Why It Works
- A carefully balanced ratio of wheat flour and buckwheat flour ensures crepes with a strong buckwheat character that won't fall apart.
- Adding an egg to the batter makes it more manageable in the pan.
- No need to make this batter in advance: Our testing showed it works equally well when freshly mixed.
Traditional Breton crepes, or galettes, as they're often called in France, have a deeply savory, minerally flavor that pairs beautifully with non-sweet fillings, like eggs, cheese, and ham.
- 150g buckwheat flour (5.3 ounces; about 3/4 cup plus 3 tablespoons)
- 100g all-purpose flour (3.5 ounces; about 3/4 cup, spooned)
- 7g kosher salt (1/4 ounce; about 1 1/2 teaspoons)
- 1 large egg
- 300ml (1 1/4 cups) whole milk
- 325ml (1 1/3 cups) water
- Unsalted butter, for cooking
- Optional: fried eggs, grated Gruyère cheese, and thinly sliced ham, for filling
In a large bowl, whisk together buckwheat flour, all-purpose flour, and salt. Add egg, milk, and water and whisk until thoroughly combined and slightly aerated. (Small bubbles should initially form on surface when batter is left to stand.)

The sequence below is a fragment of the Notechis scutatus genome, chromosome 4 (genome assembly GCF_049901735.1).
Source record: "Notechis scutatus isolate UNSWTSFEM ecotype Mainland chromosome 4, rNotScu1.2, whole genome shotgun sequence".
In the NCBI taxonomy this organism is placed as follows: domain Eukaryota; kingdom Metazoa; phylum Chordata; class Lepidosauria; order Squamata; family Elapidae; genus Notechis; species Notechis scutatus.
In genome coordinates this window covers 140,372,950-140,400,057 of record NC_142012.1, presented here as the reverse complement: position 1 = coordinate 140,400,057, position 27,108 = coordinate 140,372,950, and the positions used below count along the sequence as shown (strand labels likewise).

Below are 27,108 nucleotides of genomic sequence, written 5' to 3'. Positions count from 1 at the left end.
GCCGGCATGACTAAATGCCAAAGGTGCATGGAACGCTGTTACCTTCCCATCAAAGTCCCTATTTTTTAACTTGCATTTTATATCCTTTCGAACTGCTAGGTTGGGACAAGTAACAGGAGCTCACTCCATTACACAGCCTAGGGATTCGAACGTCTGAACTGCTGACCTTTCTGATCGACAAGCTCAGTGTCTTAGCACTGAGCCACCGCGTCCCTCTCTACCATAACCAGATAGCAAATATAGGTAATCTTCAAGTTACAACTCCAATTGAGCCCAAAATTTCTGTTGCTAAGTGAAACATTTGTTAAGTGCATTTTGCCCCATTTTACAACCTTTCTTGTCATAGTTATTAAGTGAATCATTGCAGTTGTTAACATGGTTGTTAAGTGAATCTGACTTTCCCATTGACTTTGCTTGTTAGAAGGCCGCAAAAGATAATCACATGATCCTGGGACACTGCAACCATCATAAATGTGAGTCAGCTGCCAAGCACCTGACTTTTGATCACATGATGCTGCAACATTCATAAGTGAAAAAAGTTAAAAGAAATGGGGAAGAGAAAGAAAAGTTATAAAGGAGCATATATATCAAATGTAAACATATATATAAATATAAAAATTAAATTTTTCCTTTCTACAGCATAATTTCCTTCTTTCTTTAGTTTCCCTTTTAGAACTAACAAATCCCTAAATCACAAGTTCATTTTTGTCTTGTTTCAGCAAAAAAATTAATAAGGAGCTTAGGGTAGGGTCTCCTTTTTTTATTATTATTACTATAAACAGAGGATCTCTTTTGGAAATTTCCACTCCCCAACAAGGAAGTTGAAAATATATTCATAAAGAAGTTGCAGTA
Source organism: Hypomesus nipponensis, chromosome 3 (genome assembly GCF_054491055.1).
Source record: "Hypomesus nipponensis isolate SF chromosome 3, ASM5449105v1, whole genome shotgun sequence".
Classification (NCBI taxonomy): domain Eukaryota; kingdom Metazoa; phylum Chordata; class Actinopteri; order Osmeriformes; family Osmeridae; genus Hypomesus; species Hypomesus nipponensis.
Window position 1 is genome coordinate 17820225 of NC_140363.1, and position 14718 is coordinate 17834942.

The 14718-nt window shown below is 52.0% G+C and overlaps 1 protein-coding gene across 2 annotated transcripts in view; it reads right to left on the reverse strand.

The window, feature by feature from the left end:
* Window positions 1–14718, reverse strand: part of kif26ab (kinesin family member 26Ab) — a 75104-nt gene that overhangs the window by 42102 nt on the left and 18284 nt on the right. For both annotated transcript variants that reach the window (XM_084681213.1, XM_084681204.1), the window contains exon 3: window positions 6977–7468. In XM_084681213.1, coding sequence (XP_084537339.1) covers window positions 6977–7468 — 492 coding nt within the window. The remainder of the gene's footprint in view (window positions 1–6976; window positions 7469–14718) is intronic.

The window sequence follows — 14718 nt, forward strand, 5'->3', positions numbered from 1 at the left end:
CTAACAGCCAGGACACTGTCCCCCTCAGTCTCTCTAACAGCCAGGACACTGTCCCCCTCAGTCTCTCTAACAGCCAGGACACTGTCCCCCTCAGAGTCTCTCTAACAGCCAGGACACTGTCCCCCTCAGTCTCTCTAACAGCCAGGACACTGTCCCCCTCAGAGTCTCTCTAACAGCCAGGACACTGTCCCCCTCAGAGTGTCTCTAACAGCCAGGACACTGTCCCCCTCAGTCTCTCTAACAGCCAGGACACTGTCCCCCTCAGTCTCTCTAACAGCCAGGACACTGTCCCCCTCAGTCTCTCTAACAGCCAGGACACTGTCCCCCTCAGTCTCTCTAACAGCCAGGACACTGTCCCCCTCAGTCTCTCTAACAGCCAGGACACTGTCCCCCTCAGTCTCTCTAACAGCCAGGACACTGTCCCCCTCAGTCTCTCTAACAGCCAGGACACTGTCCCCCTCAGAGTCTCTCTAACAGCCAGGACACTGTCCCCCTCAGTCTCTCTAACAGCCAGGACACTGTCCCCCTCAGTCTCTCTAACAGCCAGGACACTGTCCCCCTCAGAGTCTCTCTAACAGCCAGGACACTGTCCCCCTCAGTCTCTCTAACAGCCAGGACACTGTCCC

In a nonstick skillet or well-seasoned carbon steel crepe pan, melt about 1/2 tablespoon (7g) butter over high heat until browned and starting to smoke. Add just enough batter to thinly coat bottom of pan (about 80ml; 1/3 cup), swirling to evenly cover. Return to heat and let cook until bottom is beginning to brown well and top looks dry, 30 seconds to 1 minute. (To make sure, check the bottom for browning by gently lifting an edge of the crepe.) Reduce heat at any point to prevent burning.
To Fill the Crepes: Start by spreading a small handful of grated Gruyère cheese around the center of the crepe while it's still in the pan, on the heat. Lay a slice of ham on top of cheese and slide a fried egg on top of ham. Using a thin metal spatula (being extra careful not to scratch pan if nonstick), fold sides of crepe in to form a rectangular shape with egg yolk exposed. Continue to cook until bottom is well browned and crisp, about 30 seconds. Serve, then repeat with remaining crepe batter, butter, and fillings.
To Make Crepes for Another Purpose: Carefully free crepe from pan with a thin metal spatula (being careful not to scratch pan if nonstick), then flip and cook other side for about 10 seconds. Transfer to a plate. Continue with remaining crepe batter and butter. Keep cooked crepes stacked and covered with a clean kitchen towel while cooking remaining crepes. Crepes can be held for about 1 hour before using, then quickly reheated in a skillet.
10-inch nonstick skillet or 9-inch carbon steel crepe pan